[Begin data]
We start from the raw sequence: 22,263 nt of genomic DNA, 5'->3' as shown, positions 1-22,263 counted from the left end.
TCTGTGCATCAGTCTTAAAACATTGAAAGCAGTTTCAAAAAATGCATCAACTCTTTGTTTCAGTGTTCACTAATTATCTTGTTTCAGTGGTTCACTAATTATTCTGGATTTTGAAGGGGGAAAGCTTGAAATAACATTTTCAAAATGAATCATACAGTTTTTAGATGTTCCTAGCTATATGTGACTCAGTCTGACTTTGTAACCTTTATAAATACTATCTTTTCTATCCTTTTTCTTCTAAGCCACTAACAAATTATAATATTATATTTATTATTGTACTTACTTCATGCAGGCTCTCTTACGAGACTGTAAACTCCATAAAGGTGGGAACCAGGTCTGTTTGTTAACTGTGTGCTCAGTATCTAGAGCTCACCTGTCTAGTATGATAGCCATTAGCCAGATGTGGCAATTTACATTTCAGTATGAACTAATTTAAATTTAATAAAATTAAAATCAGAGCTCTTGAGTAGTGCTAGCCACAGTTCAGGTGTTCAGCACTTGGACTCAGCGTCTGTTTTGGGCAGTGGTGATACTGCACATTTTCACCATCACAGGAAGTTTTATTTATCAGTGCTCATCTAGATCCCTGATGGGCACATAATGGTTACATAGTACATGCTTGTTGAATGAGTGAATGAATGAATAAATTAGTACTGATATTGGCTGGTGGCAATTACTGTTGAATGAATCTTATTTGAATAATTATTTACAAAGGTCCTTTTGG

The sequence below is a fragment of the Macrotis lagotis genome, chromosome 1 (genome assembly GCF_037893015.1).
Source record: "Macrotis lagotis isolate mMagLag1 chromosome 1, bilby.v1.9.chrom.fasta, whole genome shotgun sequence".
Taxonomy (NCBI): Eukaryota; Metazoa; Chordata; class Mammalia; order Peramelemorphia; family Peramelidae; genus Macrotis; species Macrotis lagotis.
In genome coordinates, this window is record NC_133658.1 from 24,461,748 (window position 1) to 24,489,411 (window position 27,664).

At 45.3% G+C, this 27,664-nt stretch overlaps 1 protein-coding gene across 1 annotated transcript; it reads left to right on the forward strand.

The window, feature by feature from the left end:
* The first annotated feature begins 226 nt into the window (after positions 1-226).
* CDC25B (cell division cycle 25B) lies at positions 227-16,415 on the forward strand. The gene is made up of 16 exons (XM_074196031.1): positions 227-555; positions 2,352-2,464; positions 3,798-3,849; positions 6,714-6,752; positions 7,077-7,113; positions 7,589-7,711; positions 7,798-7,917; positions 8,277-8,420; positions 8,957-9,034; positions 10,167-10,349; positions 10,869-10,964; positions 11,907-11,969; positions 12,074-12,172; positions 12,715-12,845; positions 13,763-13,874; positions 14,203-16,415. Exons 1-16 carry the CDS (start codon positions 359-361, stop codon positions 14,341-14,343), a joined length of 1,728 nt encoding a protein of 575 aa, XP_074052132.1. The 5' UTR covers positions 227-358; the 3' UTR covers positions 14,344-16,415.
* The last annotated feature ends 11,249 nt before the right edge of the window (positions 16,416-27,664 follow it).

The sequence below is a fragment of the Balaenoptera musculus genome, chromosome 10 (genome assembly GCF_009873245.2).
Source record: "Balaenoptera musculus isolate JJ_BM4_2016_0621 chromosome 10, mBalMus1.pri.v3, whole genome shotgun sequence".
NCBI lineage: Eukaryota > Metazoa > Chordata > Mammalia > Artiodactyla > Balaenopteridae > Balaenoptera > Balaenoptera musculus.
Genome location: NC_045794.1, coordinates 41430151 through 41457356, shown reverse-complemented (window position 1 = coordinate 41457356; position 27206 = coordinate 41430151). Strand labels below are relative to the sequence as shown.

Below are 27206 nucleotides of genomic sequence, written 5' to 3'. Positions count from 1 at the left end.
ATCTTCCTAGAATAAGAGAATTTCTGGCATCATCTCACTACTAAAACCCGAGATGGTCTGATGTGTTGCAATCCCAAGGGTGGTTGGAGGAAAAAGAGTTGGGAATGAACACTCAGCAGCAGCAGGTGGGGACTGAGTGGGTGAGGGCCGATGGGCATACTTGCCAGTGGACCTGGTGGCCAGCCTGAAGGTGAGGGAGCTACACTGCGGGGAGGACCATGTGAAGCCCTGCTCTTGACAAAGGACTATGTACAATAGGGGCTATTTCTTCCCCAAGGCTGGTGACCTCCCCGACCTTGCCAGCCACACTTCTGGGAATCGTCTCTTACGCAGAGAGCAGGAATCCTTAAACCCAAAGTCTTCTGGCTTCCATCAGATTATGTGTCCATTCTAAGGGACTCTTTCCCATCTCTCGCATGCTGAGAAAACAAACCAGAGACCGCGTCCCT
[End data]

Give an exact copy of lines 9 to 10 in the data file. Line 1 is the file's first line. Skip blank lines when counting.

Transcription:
* The first annotated feature begins 226 nt into the window (after positions 1-226).
* CDC25B (cell division cycle 25B) lies at positions 227-16,415 on the forward strand. The gene is made up of 16 exons (XM_074196031.1): positions 227-555; positions 2,352-2,464; positions 3,798-3,849; positions 6,714-6,752; positions 7,077-7,113; positions 7,589-7,711; positions 7,798-7,917; positions 8,277-8,420; positions 8,957-9,034; positions 10,167-10,349; positions 10,869-10,964; positions 11,907-11,969; positions 12,074-12,172; positions 12,715-12,845; positions 13,763-13,874; positions 14,203-16,415. Exons 1-16 carry the CDS (start codon positions 359-361, stop codon positions 14,341-14,343), a joined length of 1,728 nt encoding a protein of 575 aa, XP_074052132.1. The 5' UTR covers positions 227-358; the 3' UTR covers positions 14,344-16,415.